On August 29, 2018, the receiver announced that it reached a $63 million dollar settlement with Proskauer. As a part of the settlement, Proskauer admitted no wrongdoing, and, as is standard in such settlement agreements, the receiver agreed  that the settlement should not be construed as an admission of any wrongdoing. One of the receivers’ lawyers, though, called it a “significant settlement.”

While that settlement ended the litigation in Texas, plaintiffs in the Caribbean were undeterred. It seems that Allen Stanford founded a bank, called Stanford International Bank, Ltd., based on the Caribbean island of Antigua. When Stanford’s empire fell, that bank was put into receivership and “liquidators” were appointed by an Antiguan court to pursue any claims of the bank estate. Those liquidators filed claims in Antigua against Proskauer similar to those the stateside Stanford receiver filed in Texas. Proskauer was able to get a court order from the Texas court saying that its settlement with the American receiver should act as a bar to the claims in Antigua, but the court also held that it did not have the power to enforce that order abroad.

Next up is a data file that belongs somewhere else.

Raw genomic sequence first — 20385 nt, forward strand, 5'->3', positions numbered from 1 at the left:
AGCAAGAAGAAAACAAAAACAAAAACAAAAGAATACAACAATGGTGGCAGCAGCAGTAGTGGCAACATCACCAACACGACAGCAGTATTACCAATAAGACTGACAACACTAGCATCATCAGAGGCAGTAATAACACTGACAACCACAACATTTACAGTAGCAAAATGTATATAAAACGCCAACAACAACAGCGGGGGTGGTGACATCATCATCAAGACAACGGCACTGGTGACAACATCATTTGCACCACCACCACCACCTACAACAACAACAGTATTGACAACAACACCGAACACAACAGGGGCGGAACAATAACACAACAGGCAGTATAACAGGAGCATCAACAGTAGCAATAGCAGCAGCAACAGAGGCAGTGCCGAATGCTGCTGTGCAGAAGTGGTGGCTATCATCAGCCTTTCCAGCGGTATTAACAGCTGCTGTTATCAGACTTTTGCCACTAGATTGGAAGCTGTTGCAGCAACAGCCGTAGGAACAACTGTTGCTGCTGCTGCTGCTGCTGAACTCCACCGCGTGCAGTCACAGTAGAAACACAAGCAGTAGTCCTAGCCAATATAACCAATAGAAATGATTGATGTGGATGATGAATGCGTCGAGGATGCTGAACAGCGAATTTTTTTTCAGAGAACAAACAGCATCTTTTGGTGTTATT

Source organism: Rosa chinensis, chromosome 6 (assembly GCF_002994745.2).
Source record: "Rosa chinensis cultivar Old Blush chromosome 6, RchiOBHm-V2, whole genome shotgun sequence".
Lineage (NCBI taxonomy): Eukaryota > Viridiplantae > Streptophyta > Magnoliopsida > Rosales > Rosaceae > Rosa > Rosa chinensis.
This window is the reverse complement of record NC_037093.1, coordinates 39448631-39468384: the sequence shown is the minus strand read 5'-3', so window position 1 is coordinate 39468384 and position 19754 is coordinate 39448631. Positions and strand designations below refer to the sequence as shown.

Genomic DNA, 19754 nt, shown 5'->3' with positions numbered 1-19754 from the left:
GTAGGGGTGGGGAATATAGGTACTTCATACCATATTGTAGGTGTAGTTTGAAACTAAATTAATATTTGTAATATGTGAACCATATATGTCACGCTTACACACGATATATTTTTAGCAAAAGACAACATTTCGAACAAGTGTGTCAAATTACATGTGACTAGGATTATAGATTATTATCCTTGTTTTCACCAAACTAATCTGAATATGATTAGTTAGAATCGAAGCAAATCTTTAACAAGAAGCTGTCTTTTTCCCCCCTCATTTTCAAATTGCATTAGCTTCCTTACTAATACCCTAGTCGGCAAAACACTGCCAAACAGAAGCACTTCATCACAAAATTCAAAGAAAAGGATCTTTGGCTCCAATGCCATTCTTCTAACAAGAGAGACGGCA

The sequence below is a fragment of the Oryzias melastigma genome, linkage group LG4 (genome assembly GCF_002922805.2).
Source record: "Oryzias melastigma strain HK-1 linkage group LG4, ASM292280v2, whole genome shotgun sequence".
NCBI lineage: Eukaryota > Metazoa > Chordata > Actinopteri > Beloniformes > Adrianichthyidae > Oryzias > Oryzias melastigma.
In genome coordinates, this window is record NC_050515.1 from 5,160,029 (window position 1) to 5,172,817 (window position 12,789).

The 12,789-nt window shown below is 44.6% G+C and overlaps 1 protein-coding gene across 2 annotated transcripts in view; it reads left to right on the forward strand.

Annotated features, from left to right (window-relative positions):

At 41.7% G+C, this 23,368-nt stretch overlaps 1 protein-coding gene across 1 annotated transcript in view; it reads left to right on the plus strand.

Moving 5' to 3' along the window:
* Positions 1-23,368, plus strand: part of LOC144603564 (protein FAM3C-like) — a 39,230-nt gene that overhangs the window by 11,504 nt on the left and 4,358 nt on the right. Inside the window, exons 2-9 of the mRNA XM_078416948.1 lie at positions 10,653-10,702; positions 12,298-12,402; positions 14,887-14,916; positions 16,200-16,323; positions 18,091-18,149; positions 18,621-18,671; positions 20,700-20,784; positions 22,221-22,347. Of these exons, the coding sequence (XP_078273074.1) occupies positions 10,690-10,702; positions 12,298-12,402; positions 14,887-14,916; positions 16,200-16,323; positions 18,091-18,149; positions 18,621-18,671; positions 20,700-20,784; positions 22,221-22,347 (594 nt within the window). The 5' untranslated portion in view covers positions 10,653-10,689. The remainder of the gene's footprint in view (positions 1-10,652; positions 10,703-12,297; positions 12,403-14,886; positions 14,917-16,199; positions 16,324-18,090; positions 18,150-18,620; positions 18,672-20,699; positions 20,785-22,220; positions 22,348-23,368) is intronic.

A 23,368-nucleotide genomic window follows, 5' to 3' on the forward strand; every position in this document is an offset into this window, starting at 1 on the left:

Try, Try Again…

On October 29, 2020, the Eastern Caribbean Court of Appeal ruled that the Stanford International Bank liquidators could not pursue their claims against Proskauer in Antigua. Those liquidators report that they intend to appeal that ruling, and that their appeal will be heard in 2021. The same liquidators report that Proskauer has appealed the Texas court’s ruling that it could not prevent the Antiguan receivers from proceeding with their claims in Antigua. Oral arguments on that case were heard in the Fifth Circuit Court of Appeals on December 8, 2020.